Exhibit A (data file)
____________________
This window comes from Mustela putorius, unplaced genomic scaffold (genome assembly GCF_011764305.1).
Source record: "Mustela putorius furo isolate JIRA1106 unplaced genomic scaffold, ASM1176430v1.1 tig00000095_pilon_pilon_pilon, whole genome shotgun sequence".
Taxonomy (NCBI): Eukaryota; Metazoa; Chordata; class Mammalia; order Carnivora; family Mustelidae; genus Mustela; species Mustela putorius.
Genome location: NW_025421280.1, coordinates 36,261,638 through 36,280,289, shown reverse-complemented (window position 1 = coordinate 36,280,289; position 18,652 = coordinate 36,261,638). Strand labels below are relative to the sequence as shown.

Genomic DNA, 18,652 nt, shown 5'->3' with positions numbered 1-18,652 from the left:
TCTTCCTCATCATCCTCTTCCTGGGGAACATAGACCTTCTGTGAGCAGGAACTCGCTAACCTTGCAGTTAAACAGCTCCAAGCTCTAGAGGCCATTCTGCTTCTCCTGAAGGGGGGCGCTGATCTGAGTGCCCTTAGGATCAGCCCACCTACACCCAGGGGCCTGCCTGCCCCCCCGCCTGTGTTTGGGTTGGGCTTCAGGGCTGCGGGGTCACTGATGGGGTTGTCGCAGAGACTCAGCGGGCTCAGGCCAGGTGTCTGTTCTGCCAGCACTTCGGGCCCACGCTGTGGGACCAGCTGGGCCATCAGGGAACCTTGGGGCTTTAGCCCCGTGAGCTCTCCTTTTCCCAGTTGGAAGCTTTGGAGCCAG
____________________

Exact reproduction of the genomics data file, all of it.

This window comes from Mustela putorius, unplaced genomic scaffold (genome assembly GCF_011764305.1).
Source record: "Mustela putorius furo isolate JIRA1106 unplaced genomic scaffold, ASM1176430v1.1 tig00000095_pilon_pilon_pilon, whole genome shotgun sequence".
Taxonomy (NCBI): Eukaryota; Metazoa; Chordata; class Mammalia; order Carnivora; family Mustelidae; genus Mustela; species Mustela putorius.
Genome location: NW_025421280.1, coordinates 36,261,638 through 36,280,289, shown reverse-complemented (window position 1 = coordinate 36,280,289; position 18,652 = coordinate 36,261,638). Strand labels below are relative to the sequence as shown.

Genomic DNA, 18,652 nt, shown 5'->3' with positions numbered 1-18,652 from the left:
TCTTCCTCATCATCCTCTTCCTGGGGAACATAGACCTTCTGTGAGCAGGAACTCGCTAACCTTGCAGTTAAACAGCTCCAAGCTCTAGAGGCCATTCTGCTTCTCCTGAAGGGGGGCGCTGATCTGAGTGCCCTTAGGATCAGCCCACCTACACCCAGGGGCCTGCCTGCCCCCCCGCCTGTGTTTGGGTTGGGCTTCAGGGCTGCGGGGTCACTGATGGGGTTGTCGCAGAGACTCAGCGGGCTCAGGCCAGGTGTCTGTTCTGCCAGCACTTCGGGCCCACGCTGTGGGACCAGCTGGGCCATCAGGGAACCTTGGGGCTTTAGCCCCGTGAGCTCTCCTTTTCCCAGTTGGAAGCTTTGGAGCCAG